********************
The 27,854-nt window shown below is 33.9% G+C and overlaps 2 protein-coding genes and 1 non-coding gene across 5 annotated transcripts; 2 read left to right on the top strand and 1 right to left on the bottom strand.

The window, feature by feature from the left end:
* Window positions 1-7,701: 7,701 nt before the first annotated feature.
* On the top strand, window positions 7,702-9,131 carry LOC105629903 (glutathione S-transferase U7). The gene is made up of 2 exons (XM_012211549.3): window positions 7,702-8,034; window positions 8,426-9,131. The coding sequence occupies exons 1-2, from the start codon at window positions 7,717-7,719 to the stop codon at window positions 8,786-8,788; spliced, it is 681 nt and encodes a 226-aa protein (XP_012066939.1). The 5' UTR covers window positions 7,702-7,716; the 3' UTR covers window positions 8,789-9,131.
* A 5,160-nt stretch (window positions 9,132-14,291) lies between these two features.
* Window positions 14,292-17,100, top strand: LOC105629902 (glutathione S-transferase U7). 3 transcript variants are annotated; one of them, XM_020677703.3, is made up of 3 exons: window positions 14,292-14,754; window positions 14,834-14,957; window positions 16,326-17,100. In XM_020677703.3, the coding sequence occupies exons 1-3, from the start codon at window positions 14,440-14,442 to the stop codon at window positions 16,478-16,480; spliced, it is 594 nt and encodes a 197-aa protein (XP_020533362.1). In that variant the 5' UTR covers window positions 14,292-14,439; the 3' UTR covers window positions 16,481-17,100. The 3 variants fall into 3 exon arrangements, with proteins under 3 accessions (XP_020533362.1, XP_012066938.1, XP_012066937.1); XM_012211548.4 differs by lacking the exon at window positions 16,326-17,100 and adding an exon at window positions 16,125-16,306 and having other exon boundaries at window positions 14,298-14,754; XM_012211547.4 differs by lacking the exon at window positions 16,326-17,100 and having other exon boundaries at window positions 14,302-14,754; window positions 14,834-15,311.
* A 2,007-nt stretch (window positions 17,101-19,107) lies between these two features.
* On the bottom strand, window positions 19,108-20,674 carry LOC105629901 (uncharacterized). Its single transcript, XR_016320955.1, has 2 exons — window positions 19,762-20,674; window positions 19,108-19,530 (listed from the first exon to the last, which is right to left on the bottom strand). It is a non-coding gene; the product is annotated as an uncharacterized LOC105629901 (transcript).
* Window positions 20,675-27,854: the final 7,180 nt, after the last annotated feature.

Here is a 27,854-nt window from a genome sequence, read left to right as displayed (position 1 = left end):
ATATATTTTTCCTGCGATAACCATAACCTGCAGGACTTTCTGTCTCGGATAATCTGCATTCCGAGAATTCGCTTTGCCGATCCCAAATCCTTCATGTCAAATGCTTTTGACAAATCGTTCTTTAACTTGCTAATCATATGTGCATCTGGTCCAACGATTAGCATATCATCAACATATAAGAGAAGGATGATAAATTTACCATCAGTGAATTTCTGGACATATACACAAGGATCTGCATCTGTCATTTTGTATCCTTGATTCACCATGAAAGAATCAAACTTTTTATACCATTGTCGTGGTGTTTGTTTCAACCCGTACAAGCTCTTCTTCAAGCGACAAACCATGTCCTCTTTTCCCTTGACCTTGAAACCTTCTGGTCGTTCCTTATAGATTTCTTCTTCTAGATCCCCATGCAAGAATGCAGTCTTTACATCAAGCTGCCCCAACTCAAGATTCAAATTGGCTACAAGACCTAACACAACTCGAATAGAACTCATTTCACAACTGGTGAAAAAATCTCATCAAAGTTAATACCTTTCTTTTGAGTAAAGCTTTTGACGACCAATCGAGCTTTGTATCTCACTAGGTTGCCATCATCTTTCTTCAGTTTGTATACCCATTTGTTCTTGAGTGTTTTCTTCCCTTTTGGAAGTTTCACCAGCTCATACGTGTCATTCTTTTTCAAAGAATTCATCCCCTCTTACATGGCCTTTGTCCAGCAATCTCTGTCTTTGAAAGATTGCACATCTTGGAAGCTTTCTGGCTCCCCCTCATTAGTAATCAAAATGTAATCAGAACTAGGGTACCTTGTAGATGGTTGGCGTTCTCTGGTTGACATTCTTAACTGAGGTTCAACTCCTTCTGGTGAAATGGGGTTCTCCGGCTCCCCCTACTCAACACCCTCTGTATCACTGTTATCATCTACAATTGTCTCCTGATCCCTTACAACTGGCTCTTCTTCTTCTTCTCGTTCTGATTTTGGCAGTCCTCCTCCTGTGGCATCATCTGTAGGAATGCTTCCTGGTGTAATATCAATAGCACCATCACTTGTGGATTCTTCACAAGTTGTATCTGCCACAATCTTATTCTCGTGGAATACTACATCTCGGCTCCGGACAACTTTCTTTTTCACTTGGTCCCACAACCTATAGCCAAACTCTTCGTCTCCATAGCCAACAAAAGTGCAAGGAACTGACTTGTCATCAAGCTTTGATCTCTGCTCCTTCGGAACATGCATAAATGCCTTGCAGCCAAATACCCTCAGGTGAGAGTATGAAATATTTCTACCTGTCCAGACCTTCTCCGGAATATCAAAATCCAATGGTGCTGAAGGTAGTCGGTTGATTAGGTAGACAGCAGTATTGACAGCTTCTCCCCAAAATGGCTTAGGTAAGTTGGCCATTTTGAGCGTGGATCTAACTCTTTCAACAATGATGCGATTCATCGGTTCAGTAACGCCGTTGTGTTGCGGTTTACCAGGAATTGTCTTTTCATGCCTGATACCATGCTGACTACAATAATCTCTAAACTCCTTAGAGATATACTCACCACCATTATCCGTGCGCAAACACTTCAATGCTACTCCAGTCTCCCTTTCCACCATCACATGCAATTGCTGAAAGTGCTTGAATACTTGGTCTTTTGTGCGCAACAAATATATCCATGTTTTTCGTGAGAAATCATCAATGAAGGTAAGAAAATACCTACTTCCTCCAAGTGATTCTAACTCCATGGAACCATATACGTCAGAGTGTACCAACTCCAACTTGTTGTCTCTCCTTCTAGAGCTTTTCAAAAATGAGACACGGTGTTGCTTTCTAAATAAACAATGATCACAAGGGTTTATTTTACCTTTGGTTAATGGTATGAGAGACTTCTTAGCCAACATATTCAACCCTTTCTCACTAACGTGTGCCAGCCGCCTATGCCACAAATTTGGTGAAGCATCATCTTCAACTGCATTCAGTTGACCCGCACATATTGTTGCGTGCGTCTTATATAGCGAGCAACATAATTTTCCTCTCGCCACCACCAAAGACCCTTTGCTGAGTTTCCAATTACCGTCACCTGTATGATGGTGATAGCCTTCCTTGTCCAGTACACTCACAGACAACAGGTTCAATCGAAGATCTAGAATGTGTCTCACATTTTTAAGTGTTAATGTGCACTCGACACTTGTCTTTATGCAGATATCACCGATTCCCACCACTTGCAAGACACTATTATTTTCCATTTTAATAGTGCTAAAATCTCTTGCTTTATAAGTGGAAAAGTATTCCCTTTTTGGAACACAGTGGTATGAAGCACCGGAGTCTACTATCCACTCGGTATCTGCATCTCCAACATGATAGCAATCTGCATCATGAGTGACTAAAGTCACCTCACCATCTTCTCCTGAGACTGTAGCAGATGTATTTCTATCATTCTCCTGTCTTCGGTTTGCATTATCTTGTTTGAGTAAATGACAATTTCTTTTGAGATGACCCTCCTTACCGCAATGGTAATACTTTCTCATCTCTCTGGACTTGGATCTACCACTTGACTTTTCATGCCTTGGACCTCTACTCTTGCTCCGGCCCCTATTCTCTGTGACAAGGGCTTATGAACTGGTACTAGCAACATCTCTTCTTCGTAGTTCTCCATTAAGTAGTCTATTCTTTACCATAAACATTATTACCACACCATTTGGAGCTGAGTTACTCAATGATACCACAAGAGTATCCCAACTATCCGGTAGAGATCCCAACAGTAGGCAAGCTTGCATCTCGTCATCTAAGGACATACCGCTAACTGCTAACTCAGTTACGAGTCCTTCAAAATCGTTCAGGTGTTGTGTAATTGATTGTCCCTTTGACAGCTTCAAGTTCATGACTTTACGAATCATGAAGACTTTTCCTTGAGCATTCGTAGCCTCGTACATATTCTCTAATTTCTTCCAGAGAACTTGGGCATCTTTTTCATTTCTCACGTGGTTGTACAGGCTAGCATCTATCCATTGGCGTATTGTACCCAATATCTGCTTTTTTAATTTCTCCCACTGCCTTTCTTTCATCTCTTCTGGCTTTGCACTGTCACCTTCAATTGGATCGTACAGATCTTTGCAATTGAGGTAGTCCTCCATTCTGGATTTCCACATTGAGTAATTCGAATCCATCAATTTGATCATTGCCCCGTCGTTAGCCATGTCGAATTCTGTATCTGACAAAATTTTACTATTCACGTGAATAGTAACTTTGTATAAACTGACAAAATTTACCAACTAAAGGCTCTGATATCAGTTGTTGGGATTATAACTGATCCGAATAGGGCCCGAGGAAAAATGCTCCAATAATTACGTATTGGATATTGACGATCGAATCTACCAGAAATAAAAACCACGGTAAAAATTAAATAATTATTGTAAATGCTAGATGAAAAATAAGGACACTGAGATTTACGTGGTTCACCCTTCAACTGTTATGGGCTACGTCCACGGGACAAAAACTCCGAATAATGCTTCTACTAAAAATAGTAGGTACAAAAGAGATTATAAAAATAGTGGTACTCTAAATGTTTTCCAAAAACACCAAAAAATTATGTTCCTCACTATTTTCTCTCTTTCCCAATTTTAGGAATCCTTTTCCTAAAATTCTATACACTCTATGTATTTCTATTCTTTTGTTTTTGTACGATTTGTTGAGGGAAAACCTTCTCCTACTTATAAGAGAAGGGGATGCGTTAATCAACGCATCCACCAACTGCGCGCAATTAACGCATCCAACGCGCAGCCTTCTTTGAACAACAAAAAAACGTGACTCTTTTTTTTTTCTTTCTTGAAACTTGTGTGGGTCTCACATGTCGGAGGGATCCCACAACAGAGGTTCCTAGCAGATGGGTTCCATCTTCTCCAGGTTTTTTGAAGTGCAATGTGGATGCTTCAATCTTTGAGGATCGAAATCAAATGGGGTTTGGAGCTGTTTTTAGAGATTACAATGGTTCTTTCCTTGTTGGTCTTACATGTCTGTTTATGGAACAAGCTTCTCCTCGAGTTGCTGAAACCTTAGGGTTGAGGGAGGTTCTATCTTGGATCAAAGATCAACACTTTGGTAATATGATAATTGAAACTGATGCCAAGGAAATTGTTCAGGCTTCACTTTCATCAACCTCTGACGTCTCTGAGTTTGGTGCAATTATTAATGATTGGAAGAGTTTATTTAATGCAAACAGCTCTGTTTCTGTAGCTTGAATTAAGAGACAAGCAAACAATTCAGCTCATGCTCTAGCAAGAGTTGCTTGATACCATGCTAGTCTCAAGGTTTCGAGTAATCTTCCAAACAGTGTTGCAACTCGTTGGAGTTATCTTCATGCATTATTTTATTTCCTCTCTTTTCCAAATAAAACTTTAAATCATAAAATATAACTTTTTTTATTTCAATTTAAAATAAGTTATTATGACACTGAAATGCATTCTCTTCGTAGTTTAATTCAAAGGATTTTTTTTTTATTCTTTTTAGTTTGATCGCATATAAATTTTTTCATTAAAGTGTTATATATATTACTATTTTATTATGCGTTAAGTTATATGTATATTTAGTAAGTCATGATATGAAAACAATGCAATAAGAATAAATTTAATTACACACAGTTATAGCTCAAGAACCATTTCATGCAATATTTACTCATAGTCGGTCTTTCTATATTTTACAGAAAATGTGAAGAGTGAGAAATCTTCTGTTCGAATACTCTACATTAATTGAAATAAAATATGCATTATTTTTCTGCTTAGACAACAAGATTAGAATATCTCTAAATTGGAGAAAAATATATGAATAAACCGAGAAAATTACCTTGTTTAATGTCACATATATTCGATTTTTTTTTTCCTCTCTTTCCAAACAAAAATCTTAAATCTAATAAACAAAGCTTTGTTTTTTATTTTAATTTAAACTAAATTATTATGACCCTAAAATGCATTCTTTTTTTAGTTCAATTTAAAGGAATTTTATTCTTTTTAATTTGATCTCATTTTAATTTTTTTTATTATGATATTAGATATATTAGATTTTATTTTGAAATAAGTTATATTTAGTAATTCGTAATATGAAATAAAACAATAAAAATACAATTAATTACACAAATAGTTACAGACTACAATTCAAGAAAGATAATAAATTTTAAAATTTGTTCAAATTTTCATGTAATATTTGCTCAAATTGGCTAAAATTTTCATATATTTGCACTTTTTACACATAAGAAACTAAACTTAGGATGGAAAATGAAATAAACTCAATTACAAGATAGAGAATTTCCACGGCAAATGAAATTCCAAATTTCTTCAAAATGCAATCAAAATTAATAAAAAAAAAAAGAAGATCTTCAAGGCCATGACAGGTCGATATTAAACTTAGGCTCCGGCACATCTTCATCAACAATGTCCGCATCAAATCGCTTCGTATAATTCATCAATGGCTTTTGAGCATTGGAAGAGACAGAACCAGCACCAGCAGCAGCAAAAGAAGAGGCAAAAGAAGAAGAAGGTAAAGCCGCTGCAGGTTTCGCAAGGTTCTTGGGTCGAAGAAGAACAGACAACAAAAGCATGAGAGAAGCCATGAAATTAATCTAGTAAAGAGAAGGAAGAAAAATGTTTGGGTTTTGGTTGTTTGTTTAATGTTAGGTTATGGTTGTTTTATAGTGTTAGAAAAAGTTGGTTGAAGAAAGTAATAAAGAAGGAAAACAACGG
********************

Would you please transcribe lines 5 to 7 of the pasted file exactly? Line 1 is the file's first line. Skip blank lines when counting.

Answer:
* A 5,160-nt stretch (window positions 9,132-14,291) lies between these two features.
* Window positions 14,292-17,100, top strand: LOC105629902 (glutathione S-transferase U7). 3 transcript variants are annotated; one of them, XM_020677703.3, is made up of 3 exons: window positions 14,292-14,754; window positions 14,834-14,957; window positions 16,326-17,100. In XM_020677703.3, the coding sequence occupies exons 1-3, from the start codon at window positions 14,440-14,442 to the stop codon at window positions 16,478-16,480; spliced, it is 594 nt and encodes a 197-aa protein (XP_020533362.1). In that variant the 5' UTR covers window positions 14,292-14,439; the 3' UTR covers window positions 16,481-17,100. The 3 variants fall into 3 exon arrangements, with proteins under 3 accessions (XP_020533362.1, XP_012066938.1, XP_012066937.1); XM_012211548.4 differs by lacking the exon at window positions 16,326-17,100 and adding an exon at window positions 16,125-16,306 and having other exon boundaries at window positions 14,298-14,754; XM_012211547.4 differs by lacking the exon at window positions 16,326-17,100 and having other exon boundaries at window positions 14,302-14,754; window positions 14,834-15,311.
* A 2,007-nt stretch (window positions 17,101-19,107) lies between these two features.